Excitement is in the air as the countdown is finally over: One of the most significant global diplomatic events of the year, the G20 summit, is taking place from September 9–10. The G20 is an international forum that brings together governments and central bank governors from 19 nations and the European Union. Heads of state and world leaders will gather in New Delhi this year, as India holds the group’s presidency until November 31. It is all about “Vasudhaiva Kutumbakam” — “One Earth, One Family, One Future” — which is India’s theme for the year.
Indeed, the G20 summit in New Delhi carries significant diplomatic importance for India. It offers a prime opportunity for Prime Minister Narendra Modi and Minister of External Affairs Subrahmanyam Jaishankar to showcase India’s role on the global stage. Welcoming delegates from a multitude of member nations, including prominent figures like US President Joe Biden and UK Prime Minister Rishi Sunak, presents a substantial diplomatic undertaking for India. The absence of leaders such as Russian President Vladimir Putin and Chinese President Xi Jinping cannot go unnoticed, and it will be intriguing to observe the outcomes and agreements that emerge from this pivotal summit.
The absence of Xi is particularly noteworthy. Chinese Premier Li Qiang will instead attend the event. The snub is telling, given that India is one of China’s greatest regional rivals. Perhaps China is having trouble grappling with India’s economic growth and recent achievements in space exploration, including a historic landing on the moon’s South Pole. Xi’s decision could also spring from a desire to strengthen China’s role in the newly-expanded BRICS forum, where he appeared more comfortable during a recent summit. Or Xi may have been kept home to address China’s economic challenges, notably the precarious situation which saw one of the nation’s largest property developers on the verge of default.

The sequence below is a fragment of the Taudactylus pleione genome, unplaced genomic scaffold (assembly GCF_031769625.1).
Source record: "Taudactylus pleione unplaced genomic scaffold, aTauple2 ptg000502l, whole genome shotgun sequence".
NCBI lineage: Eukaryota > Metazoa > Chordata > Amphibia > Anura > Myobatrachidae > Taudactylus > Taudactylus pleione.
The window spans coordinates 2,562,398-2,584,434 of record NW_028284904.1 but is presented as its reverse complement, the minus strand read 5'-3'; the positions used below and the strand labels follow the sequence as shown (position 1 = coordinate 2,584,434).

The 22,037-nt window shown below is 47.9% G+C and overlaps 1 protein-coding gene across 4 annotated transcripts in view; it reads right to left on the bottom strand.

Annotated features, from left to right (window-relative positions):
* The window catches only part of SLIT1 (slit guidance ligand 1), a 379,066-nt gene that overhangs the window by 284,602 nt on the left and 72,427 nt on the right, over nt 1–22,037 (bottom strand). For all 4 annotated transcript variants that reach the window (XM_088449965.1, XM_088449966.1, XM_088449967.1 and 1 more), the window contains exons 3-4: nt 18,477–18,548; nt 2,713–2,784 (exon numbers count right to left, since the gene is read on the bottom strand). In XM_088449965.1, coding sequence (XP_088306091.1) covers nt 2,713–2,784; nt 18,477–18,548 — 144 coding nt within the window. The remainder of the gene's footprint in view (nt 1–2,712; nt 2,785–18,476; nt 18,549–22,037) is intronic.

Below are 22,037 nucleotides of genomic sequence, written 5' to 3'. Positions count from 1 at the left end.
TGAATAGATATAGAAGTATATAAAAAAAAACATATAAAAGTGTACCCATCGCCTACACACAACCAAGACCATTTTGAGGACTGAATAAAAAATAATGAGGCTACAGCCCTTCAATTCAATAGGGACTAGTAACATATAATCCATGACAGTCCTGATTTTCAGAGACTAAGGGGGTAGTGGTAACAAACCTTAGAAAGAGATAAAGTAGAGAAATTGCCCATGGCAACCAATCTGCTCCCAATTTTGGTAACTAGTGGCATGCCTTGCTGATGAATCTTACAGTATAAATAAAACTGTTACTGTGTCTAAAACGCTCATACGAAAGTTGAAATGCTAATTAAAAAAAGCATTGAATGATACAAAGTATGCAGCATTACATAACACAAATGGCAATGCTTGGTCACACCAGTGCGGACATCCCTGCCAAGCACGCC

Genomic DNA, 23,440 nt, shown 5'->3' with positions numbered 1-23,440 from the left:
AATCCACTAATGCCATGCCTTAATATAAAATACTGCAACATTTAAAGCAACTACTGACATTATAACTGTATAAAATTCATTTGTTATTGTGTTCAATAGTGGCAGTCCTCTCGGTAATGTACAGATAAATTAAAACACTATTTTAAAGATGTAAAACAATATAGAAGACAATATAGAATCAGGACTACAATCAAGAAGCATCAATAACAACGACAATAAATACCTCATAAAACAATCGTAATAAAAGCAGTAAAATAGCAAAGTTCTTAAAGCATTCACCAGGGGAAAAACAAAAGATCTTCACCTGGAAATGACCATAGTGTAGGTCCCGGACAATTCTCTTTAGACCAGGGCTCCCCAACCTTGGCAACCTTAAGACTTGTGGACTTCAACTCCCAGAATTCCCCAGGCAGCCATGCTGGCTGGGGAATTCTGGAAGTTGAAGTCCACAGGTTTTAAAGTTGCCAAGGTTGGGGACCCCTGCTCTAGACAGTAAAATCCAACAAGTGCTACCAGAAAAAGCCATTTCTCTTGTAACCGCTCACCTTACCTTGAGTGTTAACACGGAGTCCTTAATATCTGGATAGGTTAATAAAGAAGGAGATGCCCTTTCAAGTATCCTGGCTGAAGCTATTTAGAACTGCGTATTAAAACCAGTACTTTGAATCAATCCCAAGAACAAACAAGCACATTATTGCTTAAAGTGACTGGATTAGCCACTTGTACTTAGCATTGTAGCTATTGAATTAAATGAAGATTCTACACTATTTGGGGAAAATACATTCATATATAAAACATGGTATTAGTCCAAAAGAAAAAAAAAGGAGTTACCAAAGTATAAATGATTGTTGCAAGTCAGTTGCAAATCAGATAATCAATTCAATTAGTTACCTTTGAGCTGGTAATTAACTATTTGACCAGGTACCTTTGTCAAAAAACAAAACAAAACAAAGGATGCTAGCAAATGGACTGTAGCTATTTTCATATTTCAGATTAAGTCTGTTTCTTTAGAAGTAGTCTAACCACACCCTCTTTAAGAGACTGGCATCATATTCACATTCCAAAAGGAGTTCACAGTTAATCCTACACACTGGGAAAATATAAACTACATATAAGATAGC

Xi’s absence raises questions about China’s diplomatic strategy and global posture. It suggests a reluctance to engage in an event where he might face difficult inquiries regarding China’s economic trajectory, military activities concerning Taiwan and support for Russia following its invasion of Ukraine. This decision also adds to concerns among investors about the increasing unpredictability of China’s policies, with US Commerce Secretary Gina Raimondo recently noting that abrupt shifts in Chinese policy have made the nation appear nearly “uninvestable.”
India is a nation committed to democracy and multilateralism, and its presidency will be a significant milestone as it seeks to find practical global solutions for the benefit of all and embody the idea of Vasudhaiva Kutumbakam.
Will India’s G20 presidency leave an imprint on the forum’s global agenda? New Delhi is highly optimistic of a declaration with India’s clear stamp on it. India wants the G20 to be a group for the global public good and not just an economic cooperation body. Vasudhaiva Kutumbakam literally means “the world is a family,” and not just the human world, but the environment from plants and animals down to microorganisms.